TECHNICIAN Sinin Wasid remembers his heart sinking when his pay was cut by around 25 per cent after he turned 62 in 2008.
His company, precision engineering firm Makino Asia, explained that it was keeping with the industry practice of reducing the pay of older workers.
Despite the pay cut, Mr Sinin, now 68, decided to stay on.
"I thought if I were to leave, would other companies want to hire an old man like me?" says Mr Sinin, who started working for Makino Asia about 40 years ago and has primary-school education.
His wife is a housewife and they have three children in their 30s who are factory workers.
But things turned out for the better.
Over the years, Makino Asia has increased the salary of older workers like Mr Sinin to reward them for their contributions.
With overtime, Mr Sinin now earns over $2,000, which is slightly more than what he was drawing before he turned 62.
In 2012, the company stopped cutting the salary of workers after they were re-employed, unless their job scope changed.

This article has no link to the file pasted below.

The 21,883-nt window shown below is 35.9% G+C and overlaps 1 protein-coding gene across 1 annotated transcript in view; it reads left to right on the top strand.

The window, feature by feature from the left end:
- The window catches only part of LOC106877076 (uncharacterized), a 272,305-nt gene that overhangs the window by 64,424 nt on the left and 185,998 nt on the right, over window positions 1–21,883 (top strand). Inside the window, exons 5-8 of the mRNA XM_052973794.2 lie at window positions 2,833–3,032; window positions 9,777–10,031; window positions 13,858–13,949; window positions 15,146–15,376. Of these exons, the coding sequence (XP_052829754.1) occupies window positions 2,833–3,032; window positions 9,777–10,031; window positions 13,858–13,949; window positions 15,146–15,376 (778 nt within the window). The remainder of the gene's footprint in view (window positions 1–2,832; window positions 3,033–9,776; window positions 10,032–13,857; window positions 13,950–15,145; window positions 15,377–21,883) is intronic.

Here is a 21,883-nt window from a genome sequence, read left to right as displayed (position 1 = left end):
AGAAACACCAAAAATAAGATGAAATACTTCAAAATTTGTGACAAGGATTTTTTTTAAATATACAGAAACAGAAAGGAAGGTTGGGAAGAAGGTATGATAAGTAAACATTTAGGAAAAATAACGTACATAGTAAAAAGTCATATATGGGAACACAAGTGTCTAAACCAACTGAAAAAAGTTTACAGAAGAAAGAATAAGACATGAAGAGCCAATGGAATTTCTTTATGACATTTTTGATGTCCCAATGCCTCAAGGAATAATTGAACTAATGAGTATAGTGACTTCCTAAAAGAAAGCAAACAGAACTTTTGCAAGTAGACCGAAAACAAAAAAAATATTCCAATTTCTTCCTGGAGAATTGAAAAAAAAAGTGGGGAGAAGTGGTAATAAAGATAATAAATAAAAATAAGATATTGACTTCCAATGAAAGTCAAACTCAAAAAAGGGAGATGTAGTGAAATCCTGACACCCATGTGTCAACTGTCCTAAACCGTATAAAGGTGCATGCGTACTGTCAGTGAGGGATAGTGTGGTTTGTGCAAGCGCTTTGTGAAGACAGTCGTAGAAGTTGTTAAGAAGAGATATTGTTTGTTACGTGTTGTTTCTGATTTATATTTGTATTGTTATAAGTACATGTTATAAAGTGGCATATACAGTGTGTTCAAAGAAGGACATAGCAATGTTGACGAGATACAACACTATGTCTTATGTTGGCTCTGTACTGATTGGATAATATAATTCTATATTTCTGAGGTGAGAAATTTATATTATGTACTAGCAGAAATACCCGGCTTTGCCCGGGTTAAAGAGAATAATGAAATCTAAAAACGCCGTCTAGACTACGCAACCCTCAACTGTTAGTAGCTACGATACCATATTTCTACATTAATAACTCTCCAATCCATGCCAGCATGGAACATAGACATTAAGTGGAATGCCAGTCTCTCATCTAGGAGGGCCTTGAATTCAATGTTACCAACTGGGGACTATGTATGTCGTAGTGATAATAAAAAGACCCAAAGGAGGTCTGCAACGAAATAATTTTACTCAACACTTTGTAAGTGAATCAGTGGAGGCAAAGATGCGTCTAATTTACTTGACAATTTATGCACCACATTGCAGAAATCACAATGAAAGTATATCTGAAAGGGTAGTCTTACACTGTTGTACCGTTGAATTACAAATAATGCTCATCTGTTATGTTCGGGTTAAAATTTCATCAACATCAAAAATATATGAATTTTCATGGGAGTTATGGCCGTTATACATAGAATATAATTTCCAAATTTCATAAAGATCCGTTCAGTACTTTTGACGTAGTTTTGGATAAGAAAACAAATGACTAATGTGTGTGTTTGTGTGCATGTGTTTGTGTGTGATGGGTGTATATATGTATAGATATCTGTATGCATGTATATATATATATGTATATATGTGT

About 5 per cent of its nearly 500 workers are above 60 years old.
Mr Sinin is thankful that the company has continued to hire him after he turned 65. When workers turn 65, employers are no longer legally bound to keep them on their payrolls.
He has been told by his supervisor that the company will renew his yearly contract as long as he is healthy. He keeps fit by lifting weights and riding a stationary bicycle at home every day.
Dr Moh Chong Tau, Makino Asia's chief executive, says older workers are assets. "Their experience and mentorship to younger workers outweigh the cost of hiring them," he says.